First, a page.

• Costa Rica Real Estate

At environmental forum, Costa Rica touts economic benefits of climate policy

October 9, 2019

President Carlos Alvarado says Costa Rica’s decarbonization plan could benefit the country’s economy to the tune of $19.5 billion.

During a speech at the PreCOP 25 meetings, which Costa Rica is hosting this week at the National Convention Center, President Alvarado argued that ambitious climate policies are “not only ethically correct for present and future generations, but also profitable.”

President Alvarado cited a joint study between the University of Costa Rica (UCR), the Inter-American Development Bank (IDB), the United States’ RAND Corporation and others, which concluded that Costa Rica would reap economic benefits by reaching its goals in transportation and infrastructure.

A $6 billion investment in transportation could more than pay for itself in terms of reduced operating costs and increased productivity, President Alvarado said, citing the study.

“Our country assumed the organization of this PreCOP 25 with the conviction that in the face of the climate crisis — the biggest challenge that we and future generations will face — conventional responses are not acceptable,” he said. “What some today call impossible, we will make it possible. It is time for exceptional actions. And that’s what we’re here for. 

“It is time to move from words to action, and with a sense of urgency. That is the message that we must send to the international community as a result of this meeting.” 

While Costa Rica has received international acclaim in recent weeks for its climate policies, others argue the country is not meeting its green ideals.

Alvaro Umaña, the country’s first Minister of Environment, told The Tico Times that he believes Costa Rica has to make major improvements in pesticide use, the abundance of plastics, and in wastewater and solid-waste treatment.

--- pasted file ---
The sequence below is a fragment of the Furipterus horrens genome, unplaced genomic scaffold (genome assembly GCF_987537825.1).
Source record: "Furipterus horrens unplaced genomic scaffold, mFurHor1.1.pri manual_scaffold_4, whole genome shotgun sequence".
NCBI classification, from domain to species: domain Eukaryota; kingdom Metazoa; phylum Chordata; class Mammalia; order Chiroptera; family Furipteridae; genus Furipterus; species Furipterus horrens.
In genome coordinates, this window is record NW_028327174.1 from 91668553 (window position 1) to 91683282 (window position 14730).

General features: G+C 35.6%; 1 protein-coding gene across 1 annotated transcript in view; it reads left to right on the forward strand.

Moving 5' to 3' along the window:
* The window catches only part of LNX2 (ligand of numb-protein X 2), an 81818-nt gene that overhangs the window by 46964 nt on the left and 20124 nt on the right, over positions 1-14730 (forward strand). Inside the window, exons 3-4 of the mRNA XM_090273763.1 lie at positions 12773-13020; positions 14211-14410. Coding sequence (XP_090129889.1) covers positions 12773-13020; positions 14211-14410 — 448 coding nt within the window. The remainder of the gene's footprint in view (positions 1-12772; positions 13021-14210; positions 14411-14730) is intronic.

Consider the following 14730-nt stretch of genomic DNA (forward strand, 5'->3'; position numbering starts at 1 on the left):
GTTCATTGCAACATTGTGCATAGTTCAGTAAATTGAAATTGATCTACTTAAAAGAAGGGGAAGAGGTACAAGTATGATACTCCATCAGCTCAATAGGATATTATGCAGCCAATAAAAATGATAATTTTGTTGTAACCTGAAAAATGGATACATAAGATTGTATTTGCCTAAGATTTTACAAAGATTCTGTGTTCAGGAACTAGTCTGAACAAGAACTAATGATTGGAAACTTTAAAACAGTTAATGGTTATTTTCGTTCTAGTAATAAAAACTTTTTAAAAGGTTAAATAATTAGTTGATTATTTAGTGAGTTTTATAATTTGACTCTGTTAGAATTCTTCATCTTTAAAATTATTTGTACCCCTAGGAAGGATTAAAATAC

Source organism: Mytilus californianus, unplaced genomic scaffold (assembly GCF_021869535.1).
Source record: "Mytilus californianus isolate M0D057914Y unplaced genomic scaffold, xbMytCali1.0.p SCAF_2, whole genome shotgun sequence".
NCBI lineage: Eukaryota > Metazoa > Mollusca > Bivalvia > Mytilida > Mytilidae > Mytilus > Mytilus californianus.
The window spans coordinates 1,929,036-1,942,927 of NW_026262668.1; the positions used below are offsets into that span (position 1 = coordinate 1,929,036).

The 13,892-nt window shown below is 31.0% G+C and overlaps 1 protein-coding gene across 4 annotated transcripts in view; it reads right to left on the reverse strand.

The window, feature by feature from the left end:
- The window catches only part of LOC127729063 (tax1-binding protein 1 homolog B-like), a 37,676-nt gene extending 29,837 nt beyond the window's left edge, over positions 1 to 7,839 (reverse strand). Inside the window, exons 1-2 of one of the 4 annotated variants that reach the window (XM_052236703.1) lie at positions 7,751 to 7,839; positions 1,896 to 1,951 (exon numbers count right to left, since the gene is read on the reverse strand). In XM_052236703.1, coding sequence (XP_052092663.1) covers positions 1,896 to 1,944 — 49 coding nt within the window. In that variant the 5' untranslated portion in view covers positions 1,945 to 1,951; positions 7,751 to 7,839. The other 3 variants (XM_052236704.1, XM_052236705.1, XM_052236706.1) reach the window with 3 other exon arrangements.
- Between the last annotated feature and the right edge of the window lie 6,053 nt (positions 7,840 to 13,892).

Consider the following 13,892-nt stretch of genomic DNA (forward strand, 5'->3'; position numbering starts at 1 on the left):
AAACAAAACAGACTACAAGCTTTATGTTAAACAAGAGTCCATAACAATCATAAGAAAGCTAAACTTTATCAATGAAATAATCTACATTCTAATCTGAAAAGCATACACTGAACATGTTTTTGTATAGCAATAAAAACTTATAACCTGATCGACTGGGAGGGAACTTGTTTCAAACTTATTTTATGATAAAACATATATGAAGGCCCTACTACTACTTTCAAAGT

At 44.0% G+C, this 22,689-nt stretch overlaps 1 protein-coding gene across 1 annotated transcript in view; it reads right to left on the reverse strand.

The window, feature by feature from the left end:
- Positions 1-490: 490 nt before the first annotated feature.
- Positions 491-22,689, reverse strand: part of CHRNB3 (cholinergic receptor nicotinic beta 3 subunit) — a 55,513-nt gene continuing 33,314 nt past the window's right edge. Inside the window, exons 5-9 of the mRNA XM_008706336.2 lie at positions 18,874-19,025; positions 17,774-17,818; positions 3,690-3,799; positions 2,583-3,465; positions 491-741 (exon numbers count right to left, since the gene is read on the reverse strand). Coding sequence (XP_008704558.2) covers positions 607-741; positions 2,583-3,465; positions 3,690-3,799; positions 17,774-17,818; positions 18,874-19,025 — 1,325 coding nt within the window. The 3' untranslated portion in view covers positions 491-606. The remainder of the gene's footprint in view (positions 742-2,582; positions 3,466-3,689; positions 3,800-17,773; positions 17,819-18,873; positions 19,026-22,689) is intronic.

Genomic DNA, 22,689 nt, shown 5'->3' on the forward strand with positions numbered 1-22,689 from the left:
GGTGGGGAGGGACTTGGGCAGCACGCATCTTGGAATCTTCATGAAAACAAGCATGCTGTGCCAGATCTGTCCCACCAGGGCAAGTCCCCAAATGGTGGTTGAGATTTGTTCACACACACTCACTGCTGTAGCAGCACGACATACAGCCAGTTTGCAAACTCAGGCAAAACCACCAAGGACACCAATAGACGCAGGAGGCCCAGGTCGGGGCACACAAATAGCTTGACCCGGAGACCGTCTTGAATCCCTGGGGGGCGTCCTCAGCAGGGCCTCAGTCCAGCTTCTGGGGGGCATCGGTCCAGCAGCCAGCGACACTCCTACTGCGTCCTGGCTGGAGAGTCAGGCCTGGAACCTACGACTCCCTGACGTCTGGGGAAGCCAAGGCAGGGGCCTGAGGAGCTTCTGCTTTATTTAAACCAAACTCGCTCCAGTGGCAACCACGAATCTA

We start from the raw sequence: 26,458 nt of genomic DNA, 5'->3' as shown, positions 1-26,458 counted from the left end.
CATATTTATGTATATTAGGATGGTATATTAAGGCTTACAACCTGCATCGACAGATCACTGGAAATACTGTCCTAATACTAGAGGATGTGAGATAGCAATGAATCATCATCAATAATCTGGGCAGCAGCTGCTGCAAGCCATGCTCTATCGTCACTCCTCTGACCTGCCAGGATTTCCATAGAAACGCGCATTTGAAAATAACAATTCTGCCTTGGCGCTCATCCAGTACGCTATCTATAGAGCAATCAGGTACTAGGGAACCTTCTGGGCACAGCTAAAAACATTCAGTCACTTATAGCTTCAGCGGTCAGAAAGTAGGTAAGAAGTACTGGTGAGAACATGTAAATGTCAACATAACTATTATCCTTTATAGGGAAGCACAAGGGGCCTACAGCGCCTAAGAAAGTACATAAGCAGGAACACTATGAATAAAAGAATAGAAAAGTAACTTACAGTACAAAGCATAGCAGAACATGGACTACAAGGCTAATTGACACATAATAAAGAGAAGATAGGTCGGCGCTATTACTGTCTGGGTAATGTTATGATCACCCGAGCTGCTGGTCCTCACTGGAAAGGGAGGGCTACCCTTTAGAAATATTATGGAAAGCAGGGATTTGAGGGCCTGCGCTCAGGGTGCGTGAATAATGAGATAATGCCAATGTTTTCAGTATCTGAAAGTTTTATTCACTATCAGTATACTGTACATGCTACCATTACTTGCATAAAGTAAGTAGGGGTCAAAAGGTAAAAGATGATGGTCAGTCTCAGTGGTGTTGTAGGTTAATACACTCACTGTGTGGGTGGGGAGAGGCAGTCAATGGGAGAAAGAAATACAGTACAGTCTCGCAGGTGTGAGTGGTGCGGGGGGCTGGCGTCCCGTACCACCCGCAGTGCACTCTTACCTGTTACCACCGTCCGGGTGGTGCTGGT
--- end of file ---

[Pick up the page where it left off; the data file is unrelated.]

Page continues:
“We have one of the highest rates of pesticide use in the world still,” he said, adding that Costa Rica’s palm and pineapple plantations “are very environmentally destructive.”

The decarbonization plan also carries a significant up-front cost. As we’ve noted before, despite passing fiscal reform in late 2018, the Costa Rica’s debt remains high — and so do financing costs.

The government expects outside financing to support its decarbonization plan, but the country will still have to cover a large percentage of the cost.

 

Facebook Comments

You may be interested

UN elects Venezuela over Costa Rica to serve on Human Rights Council
Costa Rica
18 views
Costa Rica
18 views

UN elects Venezuela over Costa Rica to serve on Human Rights Council

Alejandro Zúñiga - October 17, 2019

Costa Rica's bid to block Venezuela from serving on the United Nations Human Rights Council came up just short. During…

Walmart now sells Costa Rican coffee under its ‘Great Value’ brand
Business
40 views
Business
40 views

Walmart now sells Costa Rican coffee under its ‘Great Value’ brand

Alejandro Zúñiga - October 17, 2019

Walmart's presence in Costa Rica is seemingly inescapable. In addition to the 12 Walmart Supercenters it operates in Costa Rica,…

TBT: Costa Rica’s Pacific Railroad in Puntarenas
Throwback Thursday
12 views
Throwback Thursday
12 views

TBT: Costa Rica’s Pacific Railroad in Puntarenas

The Tico Times - October 17, 2019

Costa Rica's Pacific Railroad (Ferrocarril al Pacifico) provided an important link between the capital of San José and Puntarenas, one…

Do NOT follow this link or you will be banned from the site!